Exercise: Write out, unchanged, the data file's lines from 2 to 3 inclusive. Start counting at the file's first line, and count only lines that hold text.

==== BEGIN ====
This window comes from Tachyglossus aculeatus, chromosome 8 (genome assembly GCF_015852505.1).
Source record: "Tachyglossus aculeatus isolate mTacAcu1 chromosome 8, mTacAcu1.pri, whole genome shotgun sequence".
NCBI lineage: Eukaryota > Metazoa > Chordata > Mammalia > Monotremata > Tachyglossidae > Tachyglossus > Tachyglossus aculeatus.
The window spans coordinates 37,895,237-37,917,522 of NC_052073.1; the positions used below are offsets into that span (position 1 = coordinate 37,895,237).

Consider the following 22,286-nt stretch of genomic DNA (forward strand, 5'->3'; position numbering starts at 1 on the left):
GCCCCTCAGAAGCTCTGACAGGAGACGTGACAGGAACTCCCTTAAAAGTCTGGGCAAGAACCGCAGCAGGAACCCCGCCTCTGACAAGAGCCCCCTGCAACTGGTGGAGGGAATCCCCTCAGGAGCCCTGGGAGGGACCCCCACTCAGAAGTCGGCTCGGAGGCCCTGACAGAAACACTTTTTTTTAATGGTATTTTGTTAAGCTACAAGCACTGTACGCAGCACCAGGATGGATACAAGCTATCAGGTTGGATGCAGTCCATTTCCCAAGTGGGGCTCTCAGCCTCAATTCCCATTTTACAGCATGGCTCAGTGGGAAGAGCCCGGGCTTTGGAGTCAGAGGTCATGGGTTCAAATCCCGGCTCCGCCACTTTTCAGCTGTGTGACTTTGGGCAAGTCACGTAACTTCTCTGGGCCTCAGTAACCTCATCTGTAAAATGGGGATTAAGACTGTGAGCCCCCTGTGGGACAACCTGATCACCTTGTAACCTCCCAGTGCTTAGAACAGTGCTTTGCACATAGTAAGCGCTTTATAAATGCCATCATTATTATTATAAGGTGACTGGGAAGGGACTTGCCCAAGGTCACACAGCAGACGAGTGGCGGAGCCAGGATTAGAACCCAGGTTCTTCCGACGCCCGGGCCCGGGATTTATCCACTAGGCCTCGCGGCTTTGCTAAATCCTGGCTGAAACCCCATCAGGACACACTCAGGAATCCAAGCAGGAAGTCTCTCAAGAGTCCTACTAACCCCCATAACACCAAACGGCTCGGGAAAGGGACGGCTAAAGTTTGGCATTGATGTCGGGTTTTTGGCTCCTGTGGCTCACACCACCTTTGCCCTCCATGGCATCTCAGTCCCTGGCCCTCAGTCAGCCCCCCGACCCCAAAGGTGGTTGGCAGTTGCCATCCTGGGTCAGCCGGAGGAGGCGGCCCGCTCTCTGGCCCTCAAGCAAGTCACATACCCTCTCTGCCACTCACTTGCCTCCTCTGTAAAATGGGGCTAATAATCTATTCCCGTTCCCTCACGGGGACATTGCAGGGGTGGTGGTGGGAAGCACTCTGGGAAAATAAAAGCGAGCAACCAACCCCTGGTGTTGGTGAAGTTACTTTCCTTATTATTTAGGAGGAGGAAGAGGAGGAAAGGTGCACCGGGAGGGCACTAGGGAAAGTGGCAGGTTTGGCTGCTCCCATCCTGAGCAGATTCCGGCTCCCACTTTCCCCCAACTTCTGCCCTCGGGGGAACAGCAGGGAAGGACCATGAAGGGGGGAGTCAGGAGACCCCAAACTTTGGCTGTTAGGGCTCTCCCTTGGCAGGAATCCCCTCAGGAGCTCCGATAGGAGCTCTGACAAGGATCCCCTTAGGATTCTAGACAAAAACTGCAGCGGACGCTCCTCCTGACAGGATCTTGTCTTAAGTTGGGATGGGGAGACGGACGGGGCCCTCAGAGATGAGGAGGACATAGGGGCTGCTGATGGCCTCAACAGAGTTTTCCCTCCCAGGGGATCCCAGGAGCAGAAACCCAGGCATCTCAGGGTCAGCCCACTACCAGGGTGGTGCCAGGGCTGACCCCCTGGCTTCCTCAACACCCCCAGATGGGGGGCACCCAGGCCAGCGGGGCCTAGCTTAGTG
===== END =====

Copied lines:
Source record: "Tachyglossus aculeatus isolate mTacAcu1 chromosome 8, mTacAcu1.pri, whole genome shotgun sequence".
NCBI lineage: Eukaryota > Metazoa > Chordata > Mammalia > Monotremata > Tachyglossidae > Tachyglossus > Tachyglossus aculeatus.